Election Reformers in Florida Deny Changes Will Intimidate Minorities

By Jason Pierce | July 7, 2008 | 8:28 PM EDT

(CNSNews.com) - Florida's House Speaker Thursday defended the state's election reforms package against charges that it will intimidate poor voters and those from minority groups. The reforms were hammered out by the state legislature following Florida's presidential ballot controversy in 2000.

A voters' rights group contends the election law changes in Florida would actually discourage minorities and poor people from voting by creating "a literacy test," and are a reminder of the "Jim Crow" laws that several Southern states once had on their books, which legalized racial segregation.

The Florida Voter's League has sued the state to stop it from implementing some of the changes, citing, in its argument, provisions of the 1965 Voting Rights Act, which banned any polling requirements related to a voter's "ability to read, write, understand or interpret" subject matter.

Florida's new election reforms would create a ten-point list of responsibilities for voters, requiring that, among other things, they study and know candidates and issues, bring proper identification to the polling station and check their ballots for accuracy.

"We believe that the voter responsibilities section of that act is a step so far backward as to be a literacy test," said JoNel Newman, a lawyer with the Florida Equal Voting Rights Project, a project of the American Civil Liberties Union of Florida.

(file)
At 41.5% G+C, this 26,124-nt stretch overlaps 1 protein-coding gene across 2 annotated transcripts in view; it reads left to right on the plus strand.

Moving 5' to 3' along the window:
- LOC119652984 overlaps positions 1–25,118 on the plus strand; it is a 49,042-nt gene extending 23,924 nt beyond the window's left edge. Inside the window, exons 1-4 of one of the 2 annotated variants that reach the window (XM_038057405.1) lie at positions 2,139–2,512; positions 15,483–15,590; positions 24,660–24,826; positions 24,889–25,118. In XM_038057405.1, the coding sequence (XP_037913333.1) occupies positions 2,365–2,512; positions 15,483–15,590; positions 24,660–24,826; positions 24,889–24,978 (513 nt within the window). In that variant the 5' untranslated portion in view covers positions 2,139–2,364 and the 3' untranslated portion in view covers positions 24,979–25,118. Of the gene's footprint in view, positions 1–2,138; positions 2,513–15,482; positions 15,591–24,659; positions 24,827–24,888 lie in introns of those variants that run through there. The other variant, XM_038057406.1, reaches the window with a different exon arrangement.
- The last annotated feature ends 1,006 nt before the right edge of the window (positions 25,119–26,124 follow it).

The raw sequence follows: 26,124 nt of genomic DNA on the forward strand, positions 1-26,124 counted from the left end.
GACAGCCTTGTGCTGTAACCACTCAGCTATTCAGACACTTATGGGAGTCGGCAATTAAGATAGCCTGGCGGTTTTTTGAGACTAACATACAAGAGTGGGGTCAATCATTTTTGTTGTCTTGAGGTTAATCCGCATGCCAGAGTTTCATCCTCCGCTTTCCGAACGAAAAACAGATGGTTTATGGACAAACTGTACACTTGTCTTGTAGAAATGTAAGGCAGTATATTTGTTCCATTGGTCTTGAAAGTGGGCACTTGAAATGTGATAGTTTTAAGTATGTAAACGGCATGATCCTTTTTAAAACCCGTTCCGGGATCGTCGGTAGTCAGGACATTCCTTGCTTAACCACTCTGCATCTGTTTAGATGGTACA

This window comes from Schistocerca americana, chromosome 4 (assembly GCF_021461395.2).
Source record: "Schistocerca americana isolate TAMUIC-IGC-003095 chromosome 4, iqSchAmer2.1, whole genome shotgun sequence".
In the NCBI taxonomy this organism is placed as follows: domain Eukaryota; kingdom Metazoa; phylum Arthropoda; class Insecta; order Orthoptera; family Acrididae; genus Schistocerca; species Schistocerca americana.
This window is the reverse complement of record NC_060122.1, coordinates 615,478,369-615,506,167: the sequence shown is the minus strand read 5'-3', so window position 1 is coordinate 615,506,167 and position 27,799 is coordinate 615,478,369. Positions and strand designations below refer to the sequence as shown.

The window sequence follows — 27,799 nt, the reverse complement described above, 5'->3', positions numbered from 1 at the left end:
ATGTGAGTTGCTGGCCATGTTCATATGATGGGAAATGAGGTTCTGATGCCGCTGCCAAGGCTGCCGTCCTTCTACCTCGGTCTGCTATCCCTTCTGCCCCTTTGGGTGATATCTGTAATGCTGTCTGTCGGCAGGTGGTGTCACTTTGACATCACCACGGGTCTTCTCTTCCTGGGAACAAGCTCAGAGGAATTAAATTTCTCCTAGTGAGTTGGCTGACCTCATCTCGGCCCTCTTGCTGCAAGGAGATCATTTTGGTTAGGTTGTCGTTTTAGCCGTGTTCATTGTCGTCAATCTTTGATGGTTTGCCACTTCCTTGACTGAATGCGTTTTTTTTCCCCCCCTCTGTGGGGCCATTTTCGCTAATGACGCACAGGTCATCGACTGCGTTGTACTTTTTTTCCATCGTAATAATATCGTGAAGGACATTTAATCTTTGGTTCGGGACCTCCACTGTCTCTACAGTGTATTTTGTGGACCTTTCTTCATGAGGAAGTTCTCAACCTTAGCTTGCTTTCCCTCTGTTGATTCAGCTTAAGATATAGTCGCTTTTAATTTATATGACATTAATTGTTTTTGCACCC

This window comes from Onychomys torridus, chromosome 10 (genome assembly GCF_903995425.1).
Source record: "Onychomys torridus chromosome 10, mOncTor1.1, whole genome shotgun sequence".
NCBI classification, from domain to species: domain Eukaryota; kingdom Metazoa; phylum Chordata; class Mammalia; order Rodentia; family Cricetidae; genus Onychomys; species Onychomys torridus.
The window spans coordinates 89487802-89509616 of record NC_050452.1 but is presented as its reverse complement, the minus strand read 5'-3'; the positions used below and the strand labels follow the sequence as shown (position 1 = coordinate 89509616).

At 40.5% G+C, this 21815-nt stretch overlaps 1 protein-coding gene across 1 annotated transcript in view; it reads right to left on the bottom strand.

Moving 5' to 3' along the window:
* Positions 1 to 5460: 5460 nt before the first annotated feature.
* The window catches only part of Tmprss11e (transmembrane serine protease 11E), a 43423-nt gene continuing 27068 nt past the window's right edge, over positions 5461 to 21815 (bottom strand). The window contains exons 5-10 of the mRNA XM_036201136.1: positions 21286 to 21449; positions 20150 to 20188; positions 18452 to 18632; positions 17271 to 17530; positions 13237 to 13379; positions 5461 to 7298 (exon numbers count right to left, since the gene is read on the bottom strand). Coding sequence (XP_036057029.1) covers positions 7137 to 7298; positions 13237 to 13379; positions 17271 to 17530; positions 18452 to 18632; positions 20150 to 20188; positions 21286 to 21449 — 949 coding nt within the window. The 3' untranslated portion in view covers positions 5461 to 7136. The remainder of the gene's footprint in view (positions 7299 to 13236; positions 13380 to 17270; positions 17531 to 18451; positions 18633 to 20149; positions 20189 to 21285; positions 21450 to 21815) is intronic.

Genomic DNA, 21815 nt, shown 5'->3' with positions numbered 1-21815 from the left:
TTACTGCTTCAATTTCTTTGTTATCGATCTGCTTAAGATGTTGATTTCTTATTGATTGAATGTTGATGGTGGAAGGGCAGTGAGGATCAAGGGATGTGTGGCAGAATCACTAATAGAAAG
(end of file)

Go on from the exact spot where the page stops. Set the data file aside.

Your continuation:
However, those responsible for introducing the changes and pushing them through the Florida legislature, say the reforms do not demean voters. Instead, Florida's Republican House Speaker, Tom Feeney, says the idea that voters aren't intelligent enough to take basic responsibility at the polls does demean them.

"To allege that minorities will be offended or intimidated at the suggestion that they become familiar with candidates and issues is demeaning to the capabilities of those minorities," Feeney said.

Darryl Paulson, a professor of government at the University of South Florida and an expert on election law, said the intentions of the legislature were genuine and in no way were meant to be discriminatory.

"The intent of the legislature was clearly to improve the quality of elections in Florida and pointing out, of course, that voting is a right, and that with any right comes responsibility," Paulson said. "At the very least, it is an effort where there's an intent on the part of the legislature to do a very positive thing, which [the Florida Voter's League] has managed to put in a negative light."

Paulson said Florida has been recognized, since the election reforms bill was passed, for being among the first states to deal with election problems. However, now, he said, it is up to the voters to take responsibility for their actions at the polls.

"They are trying to fulfill their obligations, to say 'we are not the only ones involved in this process, the voters have to have some responsibility, too. We welcome the right to vote, but you have the responsibility to know how the machinery works,'" Paulson said.